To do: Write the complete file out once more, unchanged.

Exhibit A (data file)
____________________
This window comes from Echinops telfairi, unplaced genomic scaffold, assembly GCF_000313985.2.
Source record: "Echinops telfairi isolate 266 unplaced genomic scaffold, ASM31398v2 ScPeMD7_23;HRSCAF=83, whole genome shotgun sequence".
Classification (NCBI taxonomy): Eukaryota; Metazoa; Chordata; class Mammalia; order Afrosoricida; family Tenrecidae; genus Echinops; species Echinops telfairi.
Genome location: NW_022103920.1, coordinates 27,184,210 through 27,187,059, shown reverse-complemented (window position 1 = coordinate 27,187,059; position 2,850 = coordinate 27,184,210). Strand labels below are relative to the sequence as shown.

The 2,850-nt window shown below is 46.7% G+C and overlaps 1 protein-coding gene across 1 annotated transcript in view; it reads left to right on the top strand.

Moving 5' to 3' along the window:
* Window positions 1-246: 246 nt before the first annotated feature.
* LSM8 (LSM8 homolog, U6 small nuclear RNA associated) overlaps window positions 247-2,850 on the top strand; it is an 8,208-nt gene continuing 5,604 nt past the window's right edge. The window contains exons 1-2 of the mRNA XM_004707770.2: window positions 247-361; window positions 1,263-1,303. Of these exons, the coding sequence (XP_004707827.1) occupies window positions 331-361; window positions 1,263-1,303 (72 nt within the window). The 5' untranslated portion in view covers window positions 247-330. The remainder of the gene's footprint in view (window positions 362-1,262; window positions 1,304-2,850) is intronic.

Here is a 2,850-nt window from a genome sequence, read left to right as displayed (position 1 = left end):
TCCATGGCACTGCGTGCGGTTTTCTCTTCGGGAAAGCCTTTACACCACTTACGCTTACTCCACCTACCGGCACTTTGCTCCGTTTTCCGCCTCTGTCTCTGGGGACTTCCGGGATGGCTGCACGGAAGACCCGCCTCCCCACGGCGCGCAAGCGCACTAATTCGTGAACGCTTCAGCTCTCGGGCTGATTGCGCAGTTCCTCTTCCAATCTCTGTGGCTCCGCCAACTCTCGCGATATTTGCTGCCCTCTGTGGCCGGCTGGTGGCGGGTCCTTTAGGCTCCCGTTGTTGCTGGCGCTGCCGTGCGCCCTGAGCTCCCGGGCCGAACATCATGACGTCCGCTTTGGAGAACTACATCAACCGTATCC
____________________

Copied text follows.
This window comes from Echinops telfairi, unplaced genomic scaffold, assembly GCF_000313985.2.
Source record: "Echinops telfairi isolate 266 unplaced genomic scaffold, ASM31398v2 ScPeMD7_23;HRSCAF=83, whole genome shotgun sequence".
Classification (NCBI taxonomy): Eukaryota; Metazoa; Chordata; class Mammalia; order Afrosoricida; family Tenrecidae; genus Echinops; species Echinops telfairi.
Genome location: NW_022103920.1, coordinates 27,184,210 through 27,187,059, shown reverse-complemented (window position 1 = coordinate 27,187,059; position 2,850 = coordinate 27,184,210). Strand labels below are relative to the sequence as shown.

The 2,850-nt window shown below is 46.7% G+C and overlaps 1 protein-coding gene across 1 annotated transcript in view; it reads left to right on the top strand.

Moving 5' to 3' along the window:
* Window positions 1-246: 246 nt before the first annotated feature.
* LSM8 (LSM8 homolog, U6 small nuclear RNA associated) overlaps window positions 247-2,850 on the top strand; it is an 8,208-nt gene continuing 5,604 nt past the window's right edge. The window contains exons 1-2 of the mRNA XM_004707770.2: window positions 247-361; window positions 1,263-1,303. Of these exons, the coding sequence (XP_004707827.1) occupies window positions 331-361; window positions 1,263-1,303 (72 nt within the window). The 5' untranslated portion in view covers window positions 247-330. The remainder of the gene's footprint in view (window positions 362-1,262; window positions 1,304-2,850) is intronic.

Here is a 2,850-nt window from a genome sequence, read left to right as displayed (position 1 = left end):
TCCATGGCACTGCGTGCGGTTTTCTCTTCGGGAAAGCCTTTACACCACTTACGCTTACTCCACCTACCGGCACTTTGCTCCGTTTTCCGCCTCTGTCTCTGGGGACTTCCGGGATGGCTGCACGGAAGACCCGCCTCCCCACGGCGCGCAAGCGCACTAATTCGTGAACGCTTCAGCTCTCGGGCTGATTGCGCAGTTCCTCTTCCAATCTCTGTGGCTCCGCCAACTCTCGCGATATTTGCTGCCCTCTGTGGCCGGCTGGTGGCGGGTCCTTTAGGCTCCCGTTGTTGCTGGCGCTGCCGTGCGCCCTGAGCTCCCGGGCCGAACATCATGACGTCCGCTTTGGAGAACTACATCAACCGTATCC